Being a rational human being, living a moral life, loving our family, being good to our neighbors, to those who are in need, teaching our children to make sensible, reasonable, logical, realistic, and wise decisions in their lives is what I think are the best choices in life, and therefore, should be our commitment.

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7/9/07                                                                                       View Comments

My Journey Through Christianity

Sent in by George R. Davis

On April 27, 1971, I skipped my last class of the day and followed an old railroad bed behind the school into town to the neighborhood pharmacy. After some surreptitious searching among potions and hot water bottles, I found the bottle of Sominex (“Take Sominex tonight and sleep, Safe and restful, sleep...sleep...sleep.”). I guiltily handed the clerk a crumpled five dollar bill, studiously avoiding her eyes, feeling like I was buying a Playboy magazine. At home later that afternoon I stuffed the bottle under my pillow, full well planning to swallow the entire contents that evening and end my miserable, despairing existence.

The thought of death was sweet. No more suffering. No more emotional pain. The added benefit of my suicide would be revenge against those who had contributed to my pain... to pay them back for all the bullying and verbal abuse through the years. Some kids in pain lash out with violence; others shut down and destroy themselves by suicide. I was one of the latter.

That evening, though, Bill, a friend of my brother, stopped by and invited me to a teen Bible study taught by Rev. Bruce Jones at a newly built coffee-house called “His House”. For the first time in my life I heard that I was truly loved, (by the Creator of the Universe, no less!), and that He had a wonderful plan for my life if I would only accept His Son Jesus into my heart. I was promised a life of joy, peace and freedom from sin filled with a sense of purpose as I walked daily with God. That night I decided to give God a try. I went home and flushed the pills down the toilet.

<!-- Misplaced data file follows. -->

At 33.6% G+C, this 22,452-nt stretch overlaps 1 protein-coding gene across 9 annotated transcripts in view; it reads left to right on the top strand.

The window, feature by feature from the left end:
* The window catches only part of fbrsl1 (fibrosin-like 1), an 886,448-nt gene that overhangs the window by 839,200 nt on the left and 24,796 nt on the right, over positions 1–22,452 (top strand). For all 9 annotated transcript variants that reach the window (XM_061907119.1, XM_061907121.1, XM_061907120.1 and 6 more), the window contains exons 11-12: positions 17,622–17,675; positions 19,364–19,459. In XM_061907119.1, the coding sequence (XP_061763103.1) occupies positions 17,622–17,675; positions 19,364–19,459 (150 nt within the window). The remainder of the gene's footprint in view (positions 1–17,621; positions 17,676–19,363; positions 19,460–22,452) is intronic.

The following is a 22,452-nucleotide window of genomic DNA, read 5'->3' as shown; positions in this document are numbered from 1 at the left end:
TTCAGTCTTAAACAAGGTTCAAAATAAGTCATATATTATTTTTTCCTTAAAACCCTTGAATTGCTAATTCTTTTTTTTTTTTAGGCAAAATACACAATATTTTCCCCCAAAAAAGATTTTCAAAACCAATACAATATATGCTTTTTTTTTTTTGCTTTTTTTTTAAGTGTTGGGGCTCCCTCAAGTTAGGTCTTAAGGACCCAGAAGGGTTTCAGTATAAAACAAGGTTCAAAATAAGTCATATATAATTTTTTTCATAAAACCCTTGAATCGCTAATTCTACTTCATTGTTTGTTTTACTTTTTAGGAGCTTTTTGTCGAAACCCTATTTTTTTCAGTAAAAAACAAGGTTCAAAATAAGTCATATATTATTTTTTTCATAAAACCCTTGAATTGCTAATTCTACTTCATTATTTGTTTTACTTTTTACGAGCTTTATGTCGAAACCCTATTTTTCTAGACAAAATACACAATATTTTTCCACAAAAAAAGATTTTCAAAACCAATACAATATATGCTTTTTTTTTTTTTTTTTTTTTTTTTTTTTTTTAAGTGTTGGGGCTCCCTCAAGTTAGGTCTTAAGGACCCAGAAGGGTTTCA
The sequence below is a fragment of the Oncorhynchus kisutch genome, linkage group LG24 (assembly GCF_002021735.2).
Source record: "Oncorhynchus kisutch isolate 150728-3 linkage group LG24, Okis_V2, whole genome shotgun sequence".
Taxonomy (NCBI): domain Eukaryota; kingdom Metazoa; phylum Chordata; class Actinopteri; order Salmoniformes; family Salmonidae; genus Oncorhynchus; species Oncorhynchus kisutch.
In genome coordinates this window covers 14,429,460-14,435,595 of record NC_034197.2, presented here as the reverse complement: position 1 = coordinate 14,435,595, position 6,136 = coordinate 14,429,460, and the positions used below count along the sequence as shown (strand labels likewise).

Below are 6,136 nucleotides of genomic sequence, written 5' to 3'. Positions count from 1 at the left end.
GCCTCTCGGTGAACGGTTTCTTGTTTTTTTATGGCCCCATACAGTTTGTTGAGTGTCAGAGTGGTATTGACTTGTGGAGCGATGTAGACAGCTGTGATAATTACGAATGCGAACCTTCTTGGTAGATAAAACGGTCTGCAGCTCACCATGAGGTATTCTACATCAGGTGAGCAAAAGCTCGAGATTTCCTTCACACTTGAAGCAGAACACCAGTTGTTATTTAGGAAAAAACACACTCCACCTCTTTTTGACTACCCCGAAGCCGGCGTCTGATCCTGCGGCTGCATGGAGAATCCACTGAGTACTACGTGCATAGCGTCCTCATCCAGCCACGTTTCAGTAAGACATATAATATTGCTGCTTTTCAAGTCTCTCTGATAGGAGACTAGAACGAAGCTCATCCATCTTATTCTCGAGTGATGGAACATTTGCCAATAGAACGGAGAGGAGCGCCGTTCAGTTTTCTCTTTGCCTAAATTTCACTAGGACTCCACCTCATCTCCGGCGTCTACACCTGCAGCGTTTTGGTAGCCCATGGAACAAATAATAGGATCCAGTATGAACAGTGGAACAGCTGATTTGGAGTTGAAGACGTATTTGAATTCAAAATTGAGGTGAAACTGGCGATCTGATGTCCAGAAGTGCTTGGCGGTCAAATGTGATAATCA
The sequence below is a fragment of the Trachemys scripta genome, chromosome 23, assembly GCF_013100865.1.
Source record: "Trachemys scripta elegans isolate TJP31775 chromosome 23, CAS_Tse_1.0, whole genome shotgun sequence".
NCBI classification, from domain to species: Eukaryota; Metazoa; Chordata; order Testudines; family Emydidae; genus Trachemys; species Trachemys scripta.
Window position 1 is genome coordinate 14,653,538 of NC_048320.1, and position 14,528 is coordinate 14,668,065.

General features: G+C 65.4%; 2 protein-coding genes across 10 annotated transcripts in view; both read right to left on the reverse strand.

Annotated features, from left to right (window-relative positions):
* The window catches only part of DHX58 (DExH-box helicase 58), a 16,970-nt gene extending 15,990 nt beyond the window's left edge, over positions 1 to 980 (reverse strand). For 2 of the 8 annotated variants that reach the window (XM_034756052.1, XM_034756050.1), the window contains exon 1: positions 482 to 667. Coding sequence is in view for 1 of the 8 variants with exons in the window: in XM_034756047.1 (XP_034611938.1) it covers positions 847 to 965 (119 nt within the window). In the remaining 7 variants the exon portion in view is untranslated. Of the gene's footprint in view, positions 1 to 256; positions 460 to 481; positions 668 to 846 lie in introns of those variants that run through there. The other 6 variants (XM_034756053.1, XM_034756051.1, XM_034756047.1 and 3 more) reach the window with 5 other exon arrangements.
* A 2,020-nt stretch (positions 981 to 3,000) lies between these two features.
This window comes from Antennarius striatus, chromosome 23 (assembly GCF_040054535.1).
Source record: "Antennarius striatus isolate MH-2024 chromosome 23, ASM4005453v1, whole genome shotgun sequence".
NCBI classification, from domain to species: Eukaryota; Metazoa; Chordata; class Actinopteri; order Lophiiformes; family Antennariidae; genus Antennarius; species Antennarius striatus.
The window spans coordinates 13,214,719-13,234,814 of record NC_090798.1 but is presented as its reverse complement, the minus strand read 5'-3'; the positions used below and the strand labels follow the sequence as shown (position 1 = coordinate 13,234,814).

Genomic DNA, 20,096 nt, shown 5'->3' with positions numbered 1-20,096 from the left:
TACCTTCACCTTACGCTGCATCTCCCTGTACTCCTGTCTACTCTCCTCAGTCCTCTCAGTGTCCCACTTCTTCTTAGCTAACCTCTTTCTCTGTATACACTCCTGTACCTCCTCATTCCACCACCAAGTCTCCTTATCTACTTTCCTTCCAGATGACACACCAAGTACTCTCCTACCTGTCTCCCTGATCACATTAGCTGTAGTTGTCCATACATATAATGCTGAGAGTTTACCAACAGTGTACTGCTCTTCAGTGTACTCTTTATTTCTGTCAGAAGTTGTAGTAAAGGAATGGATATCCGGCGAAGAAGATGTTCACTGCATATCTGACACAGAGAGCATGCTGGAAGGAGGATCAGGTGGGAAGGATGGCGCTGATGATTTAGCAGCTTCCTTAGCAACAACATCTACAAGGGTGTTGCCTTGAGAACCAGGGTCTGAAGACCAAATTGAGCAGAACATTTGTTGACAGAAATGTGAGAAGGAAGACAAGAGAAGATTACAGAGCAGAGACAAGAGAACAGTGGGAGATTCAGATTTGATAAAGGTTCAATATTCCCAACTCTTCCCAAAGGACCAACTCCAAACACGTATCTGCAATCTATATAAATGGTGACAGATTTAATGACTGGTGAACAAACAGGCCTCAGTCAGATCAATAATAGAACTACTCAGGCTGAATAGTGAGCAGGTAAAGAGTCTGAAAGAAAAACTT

That was thirty six years ago. For thirty five of those years I embraced my faith with my whole heart. I sought the Lord daily for guidance, help, comfort and strength. I attended Bible School in Germany and the United States, did inner-city mission work, youth pastored, pastored a country church, had a radio ministry, taught, preached, prayed, and led worship teams with the best of them. I tried a variety of Christian expressions seeking the best group to bond with: Methodists, Baptists of all stripes, Congregationalists, Plymouth Brethren, Charismatic and Calvinists. I knew the Bible cover to cover, and possess an extensive library of Christian writings of a couple hundred volumes.

It was all dust in the wind. Like many Christians I met throughout the years, my life was really not very different than the average guy on the street: except for a spiritual gig replete with buzz words, formulas and standards for living and acting, and an ever awareness of not offending God by thought, word or deed, either by sins of omission or sins of commission. Though I sought God daily for guidance, my life often spiraled out of control, and I found myself down many a dead-end. I would have been just as successful rolling dice for guidance.

Sometimes we adopt a worldview because it serves a need for a given point in our personal journey. Maslow would probably say we are seeking self-actualization with a view to transcendence. I had sought meaning and love and purpose, found it in Christianity for a season, then awoke gradually to discover the best years of my life had been wasted on anxiously trying to please and serve a non-existent Being in the fervent hope he would in turn bless my life and my children and give me that abundant life I had been promised so long ago. The Christian faith served me for a time, albeit not very well. It kept me immaturely dependent upon an invisible God to guide my life and meet my needs when I should have shouldered those responsibilities myself. I would have saved a lot of heartache and grief had I done so. I would have made better choices in life. I would have chosen a career that would have provided better for me and my family. I would have dealt with my moral shortcomings more severely, not expecting someone Else to “heal” them.

There’s now, after much heartache and mourning having rent myself from my former faith, an inner restfulness. I still feel betrayed by God...lied to about the potential for an amazing life that would rise above this earth’s siren song, promising abundant joy, peace and victory over failure. But I gave it a good shot and found such promises wanting. I feel as though I have outgrown an old suit of clothes and laid them in a box to be dropped off at the nearest Salvation Army. No more striving to please a god who is not that much interested in what I want, or wish for or dream about if he exists at all. Though sometimes I still wish it were all true, that I just took a misstep somewhere, that He will coming calling for me, searching for my companionship, dusting me off, hugging me, telling me everything’s okay, I see my life now in the cold light of reality as a miserable attempt to please an emotionally cold, judgmental, abusive father I never felt loved me. God was that Substitute Dad. Both of them, now dead, have finally given me peace.

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7/8/07                                                                                       View Comments